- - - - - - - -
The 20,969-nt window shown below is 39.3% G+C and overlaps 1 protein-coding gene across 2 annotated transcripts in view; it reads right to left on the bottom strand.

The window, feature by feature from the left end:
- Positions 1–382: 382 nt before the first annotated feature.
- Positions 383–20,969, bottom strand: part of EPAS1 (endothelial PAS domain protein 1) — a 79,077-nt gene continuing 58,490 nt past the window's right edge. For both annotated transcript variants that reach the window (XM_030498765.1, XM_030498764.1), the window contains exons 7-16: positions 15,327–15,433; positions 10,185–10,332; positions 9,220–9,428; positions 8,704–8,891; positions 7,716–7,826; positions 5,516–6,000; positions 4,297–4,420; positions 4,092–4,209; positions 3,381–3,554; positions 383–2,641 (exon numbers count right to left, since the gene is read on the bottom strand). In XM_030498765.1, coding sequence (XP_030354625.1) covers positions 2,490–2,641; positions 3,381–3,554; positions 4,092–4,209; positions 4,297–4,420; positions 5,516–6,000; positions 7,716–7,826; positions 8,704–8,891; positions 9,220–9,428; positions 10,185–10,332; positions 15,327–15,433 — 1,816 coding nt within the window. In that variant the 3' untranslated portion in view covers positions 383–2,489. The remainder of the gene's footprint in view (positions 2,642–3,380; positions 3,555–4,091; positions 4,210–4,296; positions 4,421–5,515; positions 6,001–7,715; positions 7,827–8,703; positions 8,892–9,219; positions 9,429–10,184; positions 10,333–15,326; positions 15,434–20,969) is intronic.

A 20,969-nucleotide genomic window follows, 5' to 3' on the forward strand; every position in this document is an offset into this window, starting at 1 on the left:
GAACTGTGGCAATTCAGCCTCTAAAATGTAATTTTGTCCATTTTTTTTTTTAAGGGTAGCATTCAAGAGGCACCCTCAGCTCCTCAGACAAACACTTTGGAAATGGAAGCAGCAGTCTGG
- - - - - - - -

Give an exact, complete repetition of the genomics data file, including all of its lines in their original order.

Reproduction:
The 20,969-nt window shown below is 39.3% G+C and overlaps 1 protein-coding gene across 2 annotated transcripts in view; it reads right to left on the bottom strand.

The window, feature by feature from the left end:
- Positions 1–382: 382 nt before the first annotated feature.
- Positions 383–20,969, bottom strand: part of EPAS1 (endothelial PAS domain protein 1) — a 79,077-nt gene continuing 58,490 nt past the window's right edge. For both annotated transcript variants that reach the window (XM_030498765.1, XM_030498764.1), the window contains exons 7-16: positions 15,327–15,433; positions 10,185–10,332; positions 9,220–9,428; positions 8,704–8,891; positions 7,716–7,826; positions 5,516–6,000; positions 4,297–4,420; positions 4,092–4,209; positions 3,381–3,554; positions 383–2,641 (exon numbers count right to left, since the gene is read on the bottom strand). In XM_030498765.1, coding sequence (XP_030354625.1) covers positions 2,490–2,641; positions 3,381–3,554; positions 4,092–4,209; positions 4,297–4,420; positions 5,516–6,000; positions 7,716–7,826; positions 8,704–8,891; positions 9,220–9,428; positions 10,185–10,332; positions 15,327–15,433 — 1,816 coding nt within the window. In that variant the 3' untranslated portion in view covers positions 383–2,489. The remainder of the gene's footprint in view (positions 2,642–3,380; positions 3,555–4,091; positions 4,210–4,296; positions 4,421–5,515; positions 6,001–7,715; positions 7,827–8,703; positions 8,892–9,219; positions 9,429–10,184; positions 10,333–15,326; positions 15,434–20,969) is intronic.

A 20,969-nucleotide genomic window follows, 5' to 3' on the forward strand; every position in this document is an offset into this window, starting at 1 on the left:
GAACTGTGGCAATTCAGCCTCTAAAATGTAATTTTGTCCATTTTTTTTTTTAAGGGTAGCATTCAAGAGGCACCCTCAGCTCCTCAGACAAACACTTTGGAAATGGAAGCAGCAGTCTGG